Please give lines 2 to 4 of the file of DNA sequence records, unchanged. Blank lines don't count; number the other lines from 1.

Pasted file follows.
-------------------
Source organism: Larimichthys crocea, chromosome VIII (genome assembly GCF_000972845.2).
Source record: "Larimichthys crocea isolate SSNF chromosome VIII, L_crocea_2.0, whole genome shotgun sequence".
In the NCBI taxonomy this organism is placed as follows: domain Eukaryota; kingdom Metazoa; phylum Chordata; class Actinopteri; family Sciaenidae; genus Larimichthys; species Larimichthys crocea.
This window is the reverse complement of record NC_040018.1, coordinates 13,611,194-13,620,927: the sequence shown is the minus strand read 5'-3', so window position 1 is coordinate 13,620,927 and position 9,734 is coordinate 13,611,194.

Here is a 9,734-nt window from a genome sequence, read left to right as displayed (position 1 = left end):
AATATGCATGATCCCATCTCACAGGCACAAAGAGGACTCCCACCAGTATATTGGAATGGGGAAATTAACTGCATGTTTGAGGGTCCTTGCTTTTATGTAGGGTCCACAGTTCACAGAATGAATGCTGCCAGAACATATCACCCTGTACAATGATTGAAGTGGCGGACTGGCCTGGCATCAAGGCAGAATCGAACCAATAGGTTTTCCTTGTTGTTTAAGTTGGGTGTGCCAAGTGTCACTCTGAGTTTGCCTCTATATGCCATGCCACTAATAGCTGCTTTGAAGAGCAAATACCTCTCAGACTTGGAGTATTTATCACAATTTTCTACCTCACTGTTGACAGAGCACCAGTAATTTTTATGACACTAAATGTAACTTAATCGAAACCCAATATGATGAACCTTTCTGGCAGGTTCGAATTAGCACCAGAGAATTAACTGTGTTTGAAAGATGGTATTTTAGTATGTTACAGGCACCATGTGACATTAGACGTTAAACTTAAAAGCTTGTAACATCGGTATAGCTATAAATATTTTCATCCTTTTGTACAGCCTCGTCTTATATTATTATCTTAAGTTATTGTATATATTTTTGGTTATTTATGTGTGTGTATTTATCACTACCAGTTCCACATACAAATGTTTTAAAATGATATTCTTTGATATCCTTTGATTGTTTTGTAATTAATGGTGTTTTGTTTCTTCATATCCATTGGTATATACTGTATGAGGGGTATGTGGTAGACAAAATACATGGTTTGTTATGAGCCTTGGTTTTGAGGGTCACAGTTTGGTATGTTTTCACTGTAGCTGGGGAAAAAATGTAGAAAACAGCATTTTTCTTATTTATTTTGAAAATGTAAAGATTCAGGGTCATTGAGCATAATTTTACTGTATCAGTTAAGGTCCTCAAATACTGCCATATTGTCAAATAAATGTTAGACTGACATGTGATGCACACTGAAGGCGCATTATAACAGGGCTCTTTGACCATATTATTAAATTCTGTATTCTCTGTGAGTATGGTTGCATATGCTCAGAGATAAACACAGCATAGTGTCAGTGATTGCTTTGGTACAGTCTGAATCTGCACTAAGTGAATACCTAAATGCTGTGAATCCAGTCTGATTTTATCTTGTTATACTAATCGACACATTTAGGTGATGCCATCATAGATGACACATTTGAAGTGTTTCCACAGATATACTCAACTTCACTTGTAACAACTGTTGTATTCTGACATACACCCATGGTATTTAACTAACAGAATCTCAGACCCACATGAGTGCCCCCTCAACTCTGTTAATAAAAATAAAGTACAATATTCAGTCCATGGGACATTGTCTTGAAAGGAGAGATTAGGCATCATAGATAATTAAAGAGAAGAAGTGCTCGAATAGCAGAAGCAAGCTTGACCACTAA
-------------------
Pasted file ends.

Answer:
Source record: "Larimichthys crocea isolate SSNF chromosome VIII, L_crocea_2.0, whole genome shotgun sequence".
In the NCBI taxonomy this organism is placed as follows: domain Eukaryota; kingdom Metazoa; phylum Chordata; class Actinopteri; family Sciaenidae; genus Larimichthys; species Larimichthys crocea.
This window is the reverse complement of record NC_040018.1, coordinates 13,611,194-13,620,927: the sequence shown is the minus strand read 5'-3', so window position 1 is coordinate 13,620,927 and position 9,734 is coordinate 13,611,194.